An individual claiming to be Satoshi Nakamoto has announced they are writing a book about bitcoin and its history that will include personal stories of its creator, though it’s unclear whether the person is the actual inventor of the world’s first – and still biggest – cryptocurrency.
Last Friday, a website named nakamotofamilyfoundation.org posted a letter signed by Satoshi Nakamoto – the (probably pseudonymous) name of the author of the notable 2008 bitcoin white paper, whose real identity still remains unknown.
According to the post, the book, if it ever comes out, will be divided into two parts and named “Honne and Tatamae,” according to the results of a “cryptopuzzle” published with the post.
An explanation from Wikipedia indicates that the name in Japanese means “the contrast between a person’s true feelings and desires and the behavior and opinions one displays in public.”
Further, the post’s author claims the book will contain information about the personal life of bitcoin’s creator, saying:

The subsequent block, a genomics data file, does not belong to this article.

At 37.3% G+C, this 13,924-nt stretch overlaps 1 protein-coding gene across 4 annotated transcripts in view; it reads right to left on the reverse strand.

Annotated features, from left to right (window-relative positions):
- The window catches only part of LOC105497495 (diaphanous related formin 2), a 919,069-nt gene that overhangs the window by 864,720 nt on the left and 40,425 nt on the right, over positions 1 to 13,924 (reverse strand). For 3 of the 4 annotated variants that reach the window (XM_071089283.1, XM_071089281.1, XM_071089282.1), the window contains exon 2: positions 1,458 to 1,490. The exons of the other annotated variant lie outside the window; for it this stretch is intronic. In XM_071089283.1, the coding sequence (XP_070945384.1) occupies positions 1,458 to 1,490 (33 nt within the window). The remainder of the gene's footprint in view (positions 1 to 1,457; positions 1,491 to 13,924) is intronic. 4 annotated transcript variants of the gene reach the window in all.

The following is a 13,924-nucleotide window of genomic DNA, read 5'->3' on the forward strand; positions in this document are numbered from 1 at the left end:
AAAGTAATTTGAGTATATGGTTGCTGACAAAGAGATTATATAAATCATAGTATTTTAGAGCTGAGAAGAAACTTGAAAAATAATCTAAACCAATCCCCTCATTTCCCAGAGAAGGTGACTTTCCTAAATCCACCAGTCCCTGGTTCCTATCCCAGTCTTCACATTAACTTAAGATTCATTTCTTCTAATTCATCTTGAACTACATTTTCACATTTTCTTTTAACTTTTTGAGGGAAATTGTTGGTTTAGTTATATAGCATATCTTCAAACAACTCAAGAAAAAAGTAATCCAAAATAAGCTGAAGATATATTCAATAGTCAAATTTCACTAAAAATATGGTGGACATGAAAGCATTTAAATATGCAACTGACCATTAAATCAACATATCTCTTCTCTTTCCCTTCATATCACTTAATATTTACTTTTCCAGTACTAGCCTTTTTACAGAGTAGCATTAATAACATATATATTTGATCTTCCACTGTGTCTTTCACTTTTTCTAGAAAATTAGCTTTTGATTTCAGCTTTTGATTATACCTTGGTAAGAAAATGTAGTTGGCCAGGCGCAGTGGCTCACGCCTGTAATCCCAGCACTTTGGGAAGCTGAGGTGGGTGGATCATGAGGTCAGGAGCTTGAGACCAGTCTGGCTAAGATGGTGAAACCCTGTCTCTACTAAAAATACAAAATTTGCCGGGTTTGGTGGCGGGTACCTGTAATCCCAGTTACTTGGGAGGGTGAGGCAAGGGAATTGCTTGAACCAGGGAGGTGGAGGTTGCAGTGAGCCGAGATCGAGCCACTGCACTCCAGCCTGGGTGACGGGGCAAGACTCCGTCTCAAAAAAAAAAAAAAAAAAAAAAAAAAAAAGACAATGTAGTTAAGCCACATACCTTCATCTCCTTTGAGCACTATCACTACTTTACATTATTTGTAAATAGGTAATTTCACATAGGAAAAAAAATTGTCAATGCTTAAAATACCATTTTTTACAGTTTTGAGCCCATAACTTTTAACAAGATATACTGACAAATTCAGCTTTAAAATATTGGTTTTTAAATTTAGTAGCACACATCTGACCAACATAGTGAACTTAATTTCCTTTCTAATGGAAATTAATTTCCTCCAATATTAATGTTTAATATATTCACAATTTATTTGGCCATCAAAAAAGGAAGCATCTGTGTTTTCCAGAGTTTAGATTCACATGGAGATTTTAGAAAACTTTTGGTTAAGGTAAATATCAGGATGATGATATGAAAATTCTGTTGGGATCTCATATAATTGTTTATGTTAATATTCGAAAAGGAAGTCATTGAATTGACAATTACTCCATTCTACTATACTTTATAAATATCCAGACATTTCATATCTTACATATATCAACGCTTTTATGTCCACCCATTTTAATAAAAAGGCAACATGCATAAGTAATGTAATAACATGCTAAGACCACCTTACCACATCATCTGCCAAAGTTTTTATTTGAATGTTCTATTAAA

“But to be certain, there are countless conversations I found to be enlightening that I hope make it to be part of the story. There will be many new names and individuals appearing throughout the book in any case, as it is a story about my personal life.”
Published alongside the announcement is an excerpt from the supposed book, which briefly recaps the development of bitcoin and covers new issues that have emerged since the creation of bitcoin such as scaling, the concept of blockchain and the arrival of application-specific integrated circuit (ASIC) miners.
The excerpt also goes on to explain why the name Satoshi Nakamoto was chosen in the first place:
“I wanted the most common name, which I knew no one outside of Japan had any recollection that Satoshi Nakamoto, was the equivalent of ‘John Smith.’ It took time for the public to come to this conclusion, but most with direct access to me had figured it out long ago.”
However, whether the post’s author is indeed the real Nakamoto cannot yet be verified.
Craig Wright, an Australian academic and chief scientist at nChain, who claimed to be Nakamoto in 2015 (though has not provided proof adequate for most observers), took to Twitter after the book announcement came to light, saying that its author “cannot get the dates nor technical details correct.”